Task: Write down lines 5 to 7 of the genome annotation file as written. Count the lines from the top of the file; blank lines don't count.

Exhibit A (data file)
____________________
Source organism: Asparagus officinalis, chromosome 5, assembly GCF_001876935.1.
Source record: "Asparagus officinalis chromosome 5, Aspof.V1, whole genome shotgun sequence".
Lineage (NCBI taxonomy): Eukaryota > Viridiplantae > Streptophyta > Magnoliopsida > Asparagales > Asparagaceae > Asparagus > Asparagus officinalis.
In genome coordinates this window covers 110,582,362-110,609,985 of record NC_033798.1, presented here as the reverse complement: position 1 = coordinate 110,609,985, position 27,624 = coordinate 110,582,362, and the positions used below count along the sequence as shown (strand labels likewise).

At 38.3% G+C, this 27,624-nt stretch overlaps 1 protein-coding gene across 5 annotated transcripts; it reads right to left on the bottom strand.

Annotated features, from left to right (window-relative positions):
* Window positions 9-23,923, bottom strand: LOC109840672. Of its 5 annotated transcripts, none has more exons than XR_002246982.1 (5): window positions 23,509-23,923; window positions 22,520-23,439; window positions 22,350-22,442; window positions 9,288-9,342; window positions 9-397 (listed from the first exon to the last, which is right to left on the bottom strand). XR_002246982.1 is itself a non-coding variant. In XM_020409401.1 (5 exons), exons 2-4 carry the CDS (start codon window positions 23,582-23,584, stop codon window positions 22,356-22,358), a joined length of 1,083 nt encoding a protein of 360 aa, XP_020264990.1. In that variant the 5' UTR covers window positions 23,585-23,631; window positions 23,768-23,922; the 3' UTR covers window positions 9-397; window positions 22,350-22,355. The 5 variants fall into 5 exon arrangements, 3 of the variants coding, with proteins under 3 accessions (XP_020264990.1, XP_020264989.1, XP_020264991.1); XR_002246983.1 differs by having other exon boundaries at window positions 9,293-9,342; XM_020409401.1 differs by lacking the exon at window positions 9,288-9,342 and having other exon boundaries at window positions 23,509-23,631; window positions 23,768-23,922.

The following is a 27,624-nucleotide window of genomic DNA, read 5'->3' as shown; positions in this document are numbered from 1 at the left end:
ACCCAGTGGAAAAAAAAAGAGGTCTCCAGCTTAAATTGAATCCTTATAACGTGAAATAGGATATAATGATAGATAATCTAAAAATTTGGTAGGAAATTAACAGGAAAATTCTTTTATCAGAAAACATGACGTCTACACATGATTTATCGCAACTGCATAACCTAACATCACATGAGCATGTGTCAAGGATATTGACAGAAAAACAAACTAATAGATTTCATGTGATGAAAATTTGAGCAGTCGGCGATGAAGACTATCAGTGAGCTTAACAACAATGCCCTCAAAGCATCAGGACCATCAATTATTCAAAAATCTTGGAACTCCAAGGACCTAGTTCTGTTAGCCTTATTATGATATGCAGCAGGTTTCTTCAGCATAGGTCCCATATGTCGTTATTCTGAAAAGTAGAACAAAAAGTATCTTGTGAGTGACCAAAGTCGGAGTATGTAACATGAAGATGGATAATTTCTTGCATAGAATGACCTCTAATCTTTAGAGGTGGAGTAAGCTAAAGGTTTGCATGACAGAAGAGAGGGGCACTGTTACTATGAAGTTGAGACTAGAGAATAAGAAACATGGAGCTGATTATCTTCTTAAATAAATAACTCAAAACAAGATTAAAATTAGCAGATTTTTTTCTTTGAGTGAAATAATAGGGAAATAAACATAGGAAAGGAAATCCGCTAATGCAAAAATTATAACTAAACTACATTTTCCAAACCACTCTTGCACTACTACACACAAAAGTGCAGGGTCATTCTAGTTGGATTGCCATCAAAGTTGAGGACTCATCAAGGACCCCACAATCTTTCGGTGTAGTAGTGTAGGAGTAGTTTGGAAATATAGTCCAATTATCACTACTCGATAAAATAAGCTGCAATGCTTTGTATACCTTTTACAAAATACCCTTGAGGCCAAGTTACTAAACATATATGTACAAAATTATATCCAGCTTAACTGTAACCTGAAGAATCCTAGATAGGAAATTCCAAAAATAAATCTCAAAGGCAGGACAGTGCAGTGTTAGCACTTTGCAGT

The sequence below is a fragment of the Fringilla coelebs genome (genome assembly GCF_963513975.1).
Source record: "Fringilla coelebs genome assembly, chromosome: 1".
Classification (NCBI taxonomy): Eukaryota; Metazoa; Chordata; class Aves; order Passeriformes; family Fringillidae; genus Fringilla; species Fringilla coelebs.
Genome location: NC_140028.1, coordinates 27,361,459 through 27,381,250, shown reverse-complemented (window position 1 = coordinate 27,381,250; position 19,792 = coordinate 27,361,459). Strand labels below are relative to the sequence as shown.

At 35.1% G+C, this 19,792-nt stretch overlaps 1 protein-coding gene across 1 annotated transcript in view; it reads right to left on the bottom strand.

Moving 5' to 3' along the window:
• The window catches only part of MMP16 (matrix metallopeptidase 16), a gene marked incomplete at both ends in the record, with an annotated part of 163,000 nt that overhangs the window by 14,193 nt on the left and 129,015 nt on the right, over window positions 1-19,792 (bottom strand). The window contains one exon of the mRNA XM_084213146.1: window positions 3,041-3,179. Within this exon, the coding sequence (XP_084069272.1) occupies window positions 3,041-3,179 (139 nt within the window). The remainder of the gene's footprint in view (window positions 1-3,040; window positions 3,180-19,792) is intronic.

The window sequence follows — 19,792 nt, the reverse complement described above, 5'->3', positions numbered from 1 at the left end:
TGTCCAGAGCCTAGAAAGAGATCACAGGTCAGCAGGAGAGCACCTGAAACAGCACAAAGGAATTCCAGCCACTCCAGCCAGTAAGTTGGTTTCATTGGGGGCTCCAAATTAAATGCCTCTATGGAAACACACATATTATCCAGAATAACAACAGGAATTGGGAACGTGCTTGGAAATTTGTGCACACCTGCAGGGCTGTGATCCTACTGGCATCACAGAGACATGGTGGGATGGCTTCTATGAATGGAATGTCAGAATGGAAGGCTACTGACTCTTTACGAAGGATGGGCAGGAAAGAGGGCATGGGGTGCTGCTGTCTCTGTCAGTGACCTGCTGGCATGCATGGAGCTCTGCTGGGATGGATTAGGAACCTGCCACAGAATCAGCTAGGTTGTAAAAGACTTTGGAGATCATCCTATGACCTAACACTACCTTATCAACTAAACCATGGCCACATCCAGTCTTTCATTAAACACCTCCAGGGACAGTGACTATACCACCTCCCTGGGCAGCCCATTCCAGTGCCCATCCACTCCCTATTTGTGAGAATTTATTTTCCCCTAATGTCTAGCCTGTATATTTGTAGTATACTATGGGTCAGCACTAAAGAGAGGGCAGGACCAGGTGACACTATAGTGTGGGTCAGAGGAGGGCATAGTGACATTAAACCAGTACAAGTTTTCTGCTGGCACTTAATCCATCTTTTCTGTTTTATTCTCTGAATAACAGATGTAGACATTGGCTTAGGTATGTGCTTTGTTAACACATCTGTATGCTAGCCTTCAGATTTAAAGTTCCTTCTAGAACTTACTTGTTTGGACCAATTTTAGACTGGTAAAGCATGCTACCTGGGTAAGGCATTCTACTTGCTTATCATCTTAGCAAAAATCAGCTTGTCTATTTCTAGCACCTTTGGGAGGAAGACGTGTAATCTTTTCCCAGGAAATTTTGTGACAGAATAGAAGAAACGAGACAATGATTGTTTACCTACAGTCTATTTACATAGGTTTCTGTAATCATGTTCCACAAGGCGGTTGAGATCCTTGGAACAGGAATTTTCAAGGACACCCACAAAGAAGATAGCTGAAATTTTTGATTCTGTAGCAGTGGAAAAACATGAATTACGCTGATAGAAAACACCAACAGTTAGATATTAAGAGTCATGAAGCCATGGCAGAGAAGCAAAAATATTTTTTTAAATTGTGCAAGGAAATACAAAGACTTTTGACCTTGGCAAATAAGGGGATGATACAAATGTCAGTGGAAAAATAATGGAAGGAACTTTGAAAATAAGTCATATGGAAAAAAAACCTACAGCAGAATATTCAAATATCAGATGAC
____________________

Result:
At 38.3% G+C, this 27,624-nt stretch overlaps 1 protein-coding gene across 5 annotated transcripts; it reads right to left on the bottom strand.

Annotated features, from left to right (window-relative positions):
* Window positions 9-23,923, bottom strand: LOC109840672. Of its 5 annotated transcripts, none has more exons than XR_002246982.1 (5): window positions 23,509-23,923; window positions 22,520-23,439; window positions 22,350-22,442; window positions 9,288-9,342; window positions 9-397 (listed from the first exon to the last, which is right to left on the bottom strand). XR_002246982.1 is itself a non-coding variant. In XM_020409401.1 (5 exons), exons 2-4 carry the CDS (start codon window positions 23,582-23,584, stop codon window positions 22,356-22,358), a joined length of 1,083 nt encoding a protein of 360 aa, XP_020264990.1. In that variant the 5' UTR covers window positions 23,585-23,631; window positions 23,768-23,922; the 3' UTR covers window positions 9-397; window positions 22,350-22,355. The 5 variants fall into 5 exon arrangements, 3 of the variants coding, with proteins under 3 accessions (XP_020264990.1, XP_020264989.1, XP_020264991.1); XR_002246983.1 differs by having other exon boundaries at window positions 9,293-9,342; XM_020409401.1 differs by lacking the exon at window positions 9,288-9,342 and having other exon boundaries at window positions 23,509-23,631; window positions 23,768-23,922.